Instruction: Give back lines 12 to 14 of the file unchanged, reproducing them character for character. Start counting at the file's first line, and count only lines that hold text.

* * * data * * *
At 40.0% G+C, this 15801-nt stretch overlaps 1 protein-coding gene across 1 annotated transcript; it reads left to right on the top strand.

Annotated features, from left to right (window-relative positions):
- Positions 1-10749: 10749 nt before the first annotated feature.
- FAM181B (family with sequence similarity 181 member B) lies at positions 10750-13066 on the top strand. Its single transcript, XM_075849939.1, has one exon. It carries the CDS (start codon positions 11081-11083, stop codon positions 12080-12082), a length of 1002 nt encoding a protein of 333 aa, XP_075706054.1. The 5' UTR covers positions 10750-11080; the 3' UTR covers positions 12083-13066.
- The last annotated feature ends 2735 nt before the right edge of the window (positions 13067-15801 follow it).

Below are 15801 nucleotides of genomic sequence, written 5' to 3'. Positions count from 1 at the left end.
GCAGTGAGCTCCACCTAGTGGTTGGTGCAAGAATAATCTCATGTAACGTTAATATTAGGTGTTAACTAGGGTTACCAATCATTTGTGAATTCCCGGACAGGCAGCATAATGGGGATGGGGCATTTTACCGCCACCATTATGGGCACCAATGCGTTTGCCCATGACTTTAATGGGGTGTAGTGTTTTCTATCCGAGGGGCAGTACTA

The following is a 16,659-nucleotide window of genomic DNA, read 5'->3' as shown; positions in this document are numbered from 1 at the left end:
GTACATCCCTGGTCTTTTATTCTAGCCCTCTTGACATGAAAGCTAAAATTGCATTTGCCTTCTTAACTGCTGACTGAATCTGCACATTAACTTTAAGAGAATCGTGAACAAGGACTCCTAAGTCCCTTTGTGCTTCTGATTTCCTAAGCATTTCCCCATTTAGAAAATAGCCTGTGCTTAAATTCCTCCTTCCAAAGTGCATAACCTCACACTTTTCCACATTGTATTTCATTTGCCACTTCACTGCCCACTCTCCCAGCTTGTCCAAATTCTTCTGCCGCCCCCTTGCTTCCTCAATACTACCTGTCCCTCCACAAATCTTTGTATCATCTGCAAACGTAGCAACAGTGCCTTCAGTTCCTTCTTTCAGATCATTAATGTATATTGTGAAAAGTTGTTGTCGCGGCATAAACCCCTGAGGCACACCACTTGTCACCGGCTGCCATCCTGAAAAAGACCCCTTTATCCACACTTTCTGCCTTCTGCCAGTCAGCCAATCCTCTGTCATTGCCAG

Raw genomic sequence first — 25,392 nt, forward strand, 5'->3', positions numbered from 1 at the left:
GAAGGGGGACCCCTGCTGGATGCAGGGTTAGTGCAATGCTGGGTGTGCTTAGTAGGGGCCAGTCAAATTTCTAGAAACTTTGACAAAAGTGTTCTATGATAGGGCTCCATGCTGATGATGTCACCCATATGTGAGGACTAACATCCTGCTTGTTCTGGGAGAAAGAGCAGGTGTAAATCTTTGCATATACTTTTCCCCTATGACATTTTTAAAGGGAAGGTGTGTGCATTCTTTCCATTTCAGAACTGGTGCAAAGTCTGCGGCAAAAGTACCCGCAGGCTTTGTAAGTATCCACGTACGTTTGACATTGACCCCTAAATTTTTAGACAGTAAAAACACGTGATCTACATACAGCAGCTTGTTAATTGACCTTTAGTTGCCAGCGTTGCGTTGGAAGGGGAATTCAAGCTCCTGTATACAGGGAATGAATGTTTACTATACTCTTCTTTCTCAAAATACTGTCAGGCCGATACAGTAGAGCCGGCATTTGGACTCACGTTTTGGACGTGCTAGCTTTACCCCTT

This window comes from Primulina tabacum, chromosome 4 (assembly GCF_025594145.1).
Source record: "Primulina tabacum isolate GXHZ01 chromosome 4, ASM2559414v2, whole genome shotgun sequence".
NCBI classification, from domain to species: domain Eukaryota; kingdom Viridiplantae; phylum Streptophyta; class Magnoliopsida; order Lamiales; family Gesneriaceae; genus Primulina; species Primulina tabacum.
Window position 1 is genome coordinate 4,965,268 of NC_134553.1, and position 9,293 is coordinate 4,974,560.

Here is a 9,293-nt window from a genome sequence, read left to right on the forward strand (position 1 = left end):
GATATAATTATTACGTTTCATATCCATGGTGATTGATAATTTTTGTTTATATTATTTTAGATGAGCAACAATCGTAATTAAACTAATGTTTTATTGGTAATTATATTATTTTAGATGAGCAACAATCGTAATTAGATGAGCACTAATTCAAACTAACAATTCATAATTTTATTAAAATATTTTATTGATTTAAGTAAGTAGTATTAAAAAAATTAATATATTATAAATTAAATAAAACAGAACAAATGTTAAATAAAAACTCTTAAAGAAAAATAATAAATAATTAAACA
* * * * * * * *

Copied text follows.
This window comes from Primulina tabacum, chromosome 4 (assembly GCF_025594145.1).
Source record: "Primulina tabacum isolate GXHZ01 chromosome 4, ASM2559414v2, whole genome shotgun sequence".
NCBI classification, from domain to species: domain Eukaryota; kingdom Viridiplantae; phylum Streptophyta; class Magnoliopsida; order Lamiales; family Gesneriaceae; genus Primulina; species Primulina tabacum.